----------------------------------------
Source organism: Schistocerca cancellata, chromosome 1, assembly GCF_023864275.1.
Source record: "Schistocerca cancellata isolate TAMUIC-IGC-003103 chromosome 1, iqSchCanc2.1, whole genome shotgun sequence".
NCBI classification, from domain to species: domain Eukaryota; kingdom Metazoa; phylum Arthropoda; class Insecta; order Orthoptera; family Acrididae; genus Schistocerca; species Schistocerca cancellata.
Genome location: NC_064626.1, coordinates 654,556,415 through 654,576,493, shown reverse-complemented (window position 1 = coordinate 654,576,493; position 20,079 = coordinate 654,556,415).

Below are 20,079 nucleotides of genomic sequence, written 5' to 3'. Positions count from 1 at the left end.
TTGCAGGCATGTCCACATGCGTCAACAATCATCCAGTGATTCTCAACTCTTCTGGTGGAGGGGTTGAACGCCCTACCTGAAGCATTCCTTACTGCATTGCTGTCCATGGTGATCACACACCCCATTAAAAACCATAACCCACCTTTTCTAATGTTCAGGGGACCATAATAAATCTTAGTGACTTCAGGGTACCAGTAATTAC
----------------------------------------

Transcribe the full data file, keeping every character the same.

Source organism: Schistocerca cancellata, chromosome 1, assembly GCF_023864275.1.
Source record: "Schistocerca cancellata isolate TAMUIC-IGC-003103 chromosome 1, iqSchCanc2.1, whole genome shotgun sequence".
NCBI classification, from domain to species: domain Eukaryota; kingdom Metazoa; phylum Arthropoda; class Insecta; order Orthoptera; family Acrididae; genus Schistocerca; species Schistocerca cancellata.
Genome location: NC_064626.1, coordinates 654,556,415 through 654,576,493, shown reverse-complemented (window position 1 = coordinate 654,576,493; position 20,079 = coordinate 654,556,415).

Below are 20,079 nucleotides of genomic sequence, written 5' to 3'. Positions count from 1 at the left end.
TTGCAGGCATGTCCACATGCGTCAACAATCATCCAGTGATTCTCAACTCTTCTGGTGGAGGGGTTGAACGCCCTACCTGAAGCATTCCTTACTGCATTGCTGTCCATGGTGATCACACACCCCATTAAAAACCATAACCCACCTTTTCTAATGTTCAGGGGACCATAATAAATCTTAGTGACTTCAGGGTACCAGTAATTAC